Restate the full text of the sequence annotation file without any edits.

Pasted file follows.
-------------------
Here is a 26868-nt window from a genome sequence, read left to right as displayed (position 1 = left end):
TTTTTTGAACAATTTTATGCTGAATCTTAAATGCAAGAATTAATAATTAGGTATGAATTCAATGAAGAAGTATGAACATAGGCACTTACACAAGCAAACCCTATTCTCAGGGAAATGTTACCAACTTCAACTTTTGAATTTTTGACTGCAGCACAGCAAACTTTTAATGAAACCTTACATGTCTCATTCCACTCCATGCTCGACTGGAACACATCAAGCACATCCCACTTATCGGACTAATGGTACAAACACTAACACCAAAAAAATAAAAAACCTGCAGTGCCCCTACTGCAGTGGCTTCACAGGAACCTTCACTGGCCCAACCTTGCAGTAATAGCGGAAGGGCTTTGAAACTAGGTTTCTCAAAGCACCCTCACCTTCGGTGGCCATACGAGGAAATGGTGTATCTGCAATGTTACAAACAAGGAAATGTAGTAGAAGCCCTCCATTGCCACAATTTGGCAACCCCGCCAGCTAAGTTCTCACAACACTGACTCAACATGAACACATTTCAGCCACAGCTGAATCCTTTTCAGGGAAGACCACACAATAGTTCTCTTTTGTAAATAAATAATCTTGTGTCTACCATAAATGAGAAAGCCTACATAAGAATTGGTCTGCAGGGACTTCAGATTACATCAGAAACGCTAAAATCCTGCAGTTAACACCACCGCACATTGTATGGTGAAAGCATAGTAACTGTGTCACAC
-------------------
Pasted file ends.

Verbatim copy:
Here is a 26868-nt window from a genome sequence, read left to right as displayed (position 1 = left end):
TTTTTTGAACAATTTTATGCTGAATCTTAAATGCAAGAATTAATAATTAGGTATGAATTCAATGAAGAAGTATGAACATAGGCACTTACACAAGCAAACCCTATTCTCAGGGAAATGTTACCAACTTCAACTTTTGAATTTTTGACTGCAGCACAGCAAACTTTTAATGAAACCTTACATGTCTCATTCCACTCCATGCTCGACTGGAACACATCAAGCACATCCCACTTATCGGACTAATGGTACAAACACTAACACCAAAAAAATAAAAAACCTGCAGTGCCCCTACTGCAGTGGCTTCACAGGAACCTTCACTGGCCCAACCTTGCAGTAATAGCGGAAGGGCTTTGAAACTAGGTTTCTCAAAGCACCCTCACCTTCGGTGGCCATACGAGGAAATGGTGTATCTGCAATGTTACAAACAAGGAAATGTAGTAGAAGCCCTCCATTGCCACAATTTGGCAACCCCGCCAGCTAAGTTCTCACAACACTGACTCAACATGAACACATTTCAGCCACAGCTGAATCCTTTTCAGGGAAGACCACACAATAGTTCTCTTTTGTAAATAAATAATCTTGTGTCTACCATAAATGAGAAAGCCTACATAAGAATTGGTCTGCAGGGACTTCAGATTACATCAGAAACGCTAAAATCCTGCAGTTAACACCACCGCACATTGTATGGTGAAAGCATAGTAACTGTGTCACAC